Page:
In English: They are blind leaders of the blind. (Matt. 15:14)
As in the previous verse I posted about - Deus cordis scrutator est verus - we are dealing again here with a split predicate phrase, although this time the displaced adjective is in the first position, rather than in last position. To make matters more puzzling, at least for English speakers, the subject of the sentence is not expressed, but is implied by the verb: sunt, "they are."
So, as you read through this verse, what you have is caeci, a predicate adjective, followed by the verb, sunt, "Blind they are," or in more natural English word order, "They are blind." That could be a complete sentence, and could stand on its own.
Yet there is more to come, duces. So they are caeci duces, blind leaders - a predicate phrase, wrapped around the verb. You've already got a bizarre situation: someone who is not able to see is not likely to be someone who would be in the lead.
Then, with the last word, the situation becomes even more unexpected: caecorum. It is not just that they are blind men who are in the lead, but the people they are leading are blind as well. If you want to render the gradual unfolding of the situation as the Latin word order has it, you would have to say in English: "Blind they are, blind leaders, and those they are leading are blind, too." Latin, however, is able to develop that same progression of ideas in four simple words, artfully arranged: Caeci sunt duces caecorum.
You find the same word order in the Greek: τυφλοί εἰσιν ὁδηγοί τυφλῶν, "Blind are they, leaders of the blind." Yet there is some variation in the Greek text, and you can find a quite different word order for this verse, but still with a split predicate: ὁδηγοί εἰσι τυφλοὶ τυφλῶν, "leaders they are, blind, of the blind." In this version, the rhetorical power comes from the juxtaposition of the nominative plural τυφλοὶ (Latin caeci) and the genitive plural τυφλῶν (Latin caecorum). Both arrangements are powerful - you can either have the two parallel words standing at the beginning and end of the sentence (τυφλοί εἰσιν ὁδηγοί τυφλῶν), or you can juxtapose them unexpectedly at the end of the sentence (ὁδηγοί εἰσι τυφλοὶ τυφλῶν).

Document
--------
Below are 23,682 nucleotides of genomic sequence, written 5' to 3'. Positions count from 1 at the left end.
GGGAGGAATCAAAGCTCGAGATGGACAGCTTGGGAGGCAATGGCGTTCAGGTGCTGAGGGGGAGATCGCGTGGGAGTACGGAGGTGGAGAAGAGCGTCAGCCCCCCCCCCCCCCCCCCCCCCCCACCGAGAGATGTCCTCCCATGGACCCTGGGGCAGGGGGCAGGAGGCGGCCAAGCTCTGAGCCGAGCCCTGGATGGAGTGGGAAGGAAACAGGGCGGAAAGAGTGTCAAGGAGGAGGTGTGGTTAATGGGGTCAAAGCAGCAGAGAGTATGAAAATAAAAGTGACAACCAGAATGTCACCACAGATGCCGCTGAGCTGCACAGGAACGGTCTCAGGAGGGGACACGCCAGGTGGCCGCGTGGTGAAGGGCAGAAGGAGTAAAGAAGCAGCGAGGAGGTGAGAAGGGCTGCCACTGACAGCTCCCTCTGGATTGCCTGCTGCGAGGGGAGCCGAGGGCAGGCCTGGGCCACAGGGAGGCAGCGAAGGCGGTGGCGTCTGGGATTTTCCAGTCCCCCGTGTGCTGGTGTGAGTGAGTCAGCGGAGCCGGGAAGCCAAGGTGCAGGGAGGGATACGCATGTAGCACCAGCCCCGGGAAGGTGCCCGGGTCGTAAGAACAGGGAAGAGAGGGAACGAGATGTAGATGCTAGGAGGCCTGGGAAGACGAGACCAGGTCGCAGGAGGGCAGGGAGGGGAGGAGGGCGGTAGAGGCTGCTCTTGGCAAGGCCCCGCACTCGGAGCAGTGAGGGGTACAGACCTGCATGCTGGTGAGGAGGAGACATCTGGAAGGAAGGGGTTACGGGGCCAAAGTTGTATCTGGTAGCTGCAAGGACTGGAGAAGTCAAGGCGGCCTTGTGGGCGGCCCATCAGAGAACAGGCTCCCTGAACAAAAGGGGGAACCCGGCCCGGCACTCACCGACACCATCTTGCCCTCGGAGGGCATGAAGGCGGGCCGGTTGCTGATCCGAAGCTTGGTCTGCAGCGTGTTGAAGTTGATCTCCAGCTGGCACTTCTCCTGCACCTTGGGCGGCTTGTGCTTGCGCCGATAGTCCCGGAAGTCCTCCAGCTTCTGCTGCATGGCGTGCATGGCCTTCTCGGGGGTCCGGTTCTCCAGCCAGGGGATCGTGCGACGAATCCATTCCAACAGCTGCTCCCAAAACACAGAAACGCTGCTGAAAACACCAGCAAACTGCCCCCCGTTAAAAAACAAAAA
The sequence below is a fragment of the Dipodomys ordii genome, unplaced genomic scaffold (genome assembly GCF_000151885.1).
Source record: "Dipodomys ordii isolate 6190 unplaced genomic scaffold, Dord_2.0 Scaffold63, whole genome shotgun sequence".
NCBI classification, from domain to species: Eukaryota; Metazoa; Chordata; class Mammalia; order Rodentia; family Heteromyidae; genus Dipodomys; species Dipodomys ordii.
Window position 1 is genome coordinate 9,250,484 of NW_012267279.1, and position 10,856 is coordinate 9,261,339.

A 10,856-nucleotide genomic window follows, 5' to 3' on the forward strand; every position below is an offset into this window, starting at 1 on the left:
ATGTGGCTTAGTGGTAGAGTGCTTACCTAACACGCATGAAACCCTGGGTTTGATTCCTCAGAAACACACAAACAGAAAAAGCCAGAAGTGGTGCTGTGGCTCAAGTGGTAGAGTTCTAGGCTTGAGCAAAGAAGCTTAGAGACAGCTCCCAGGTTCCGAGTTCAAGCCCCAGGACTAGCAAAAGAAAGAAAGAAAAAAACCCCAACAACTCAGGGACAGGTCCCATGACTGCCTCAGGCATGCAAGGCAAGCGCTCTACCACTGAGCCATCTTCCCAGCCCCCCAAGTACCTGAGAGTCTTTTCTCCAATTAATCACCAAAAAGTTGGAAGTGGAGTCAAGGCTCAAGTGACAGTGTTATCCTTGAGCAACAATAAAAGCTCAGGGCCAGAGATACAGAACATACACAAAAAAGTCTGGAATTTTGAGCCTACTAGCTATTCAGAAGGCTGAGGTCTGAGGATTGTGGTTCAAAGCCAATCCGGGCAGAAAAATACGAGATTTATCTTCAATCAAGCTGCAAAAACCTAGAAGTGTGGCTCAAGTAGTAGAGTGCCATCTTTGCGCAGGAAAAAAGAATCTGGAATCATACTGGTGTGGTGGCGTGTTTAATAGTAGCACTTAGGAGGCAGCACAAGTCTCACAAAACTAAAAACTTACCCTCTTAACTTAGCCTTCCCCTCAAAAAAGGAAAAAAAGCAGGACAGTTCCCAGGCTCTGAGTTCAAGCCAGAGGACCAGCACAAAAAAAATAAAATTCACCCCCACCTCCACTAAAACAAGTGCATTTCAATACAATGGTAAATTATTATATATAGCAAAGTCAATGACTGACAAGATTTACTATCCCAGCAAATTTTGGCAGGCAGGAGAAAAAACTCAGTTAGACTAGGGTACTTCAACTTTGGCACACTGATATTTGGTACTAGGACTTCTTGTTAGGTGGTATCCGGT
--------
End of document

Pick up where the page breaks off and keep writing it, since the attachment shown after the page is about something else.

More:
There is some variation in the Latin text as well: in some versions, you can find an et inserted as follows: Caeci sunt, et duces caecorum, "Blind they are, and they are even leaders of the blind." If you choose the reading with et you have a compound predicate, rather than a single predicate phrase which is wrapped around the verb. The rhetorical force in either case is still the same, however, with caeci in the strong first position, and the unexpected caecorum in final position, creating a double-whammy of surprise, with or without the et introduced to make explicit the double nature of the paradox - blind leaders, and their followers are blind, too!
So, hoping the grammar commentary here has done better than to lead you into a syntactic ditch, here is today's verse read out loud: 145. Caeci sunt duces caecorum.
The number here is the number for this proverb in Vulgate Verses: 4000 Sayings from the Bible for Teachers and Students of Latin.
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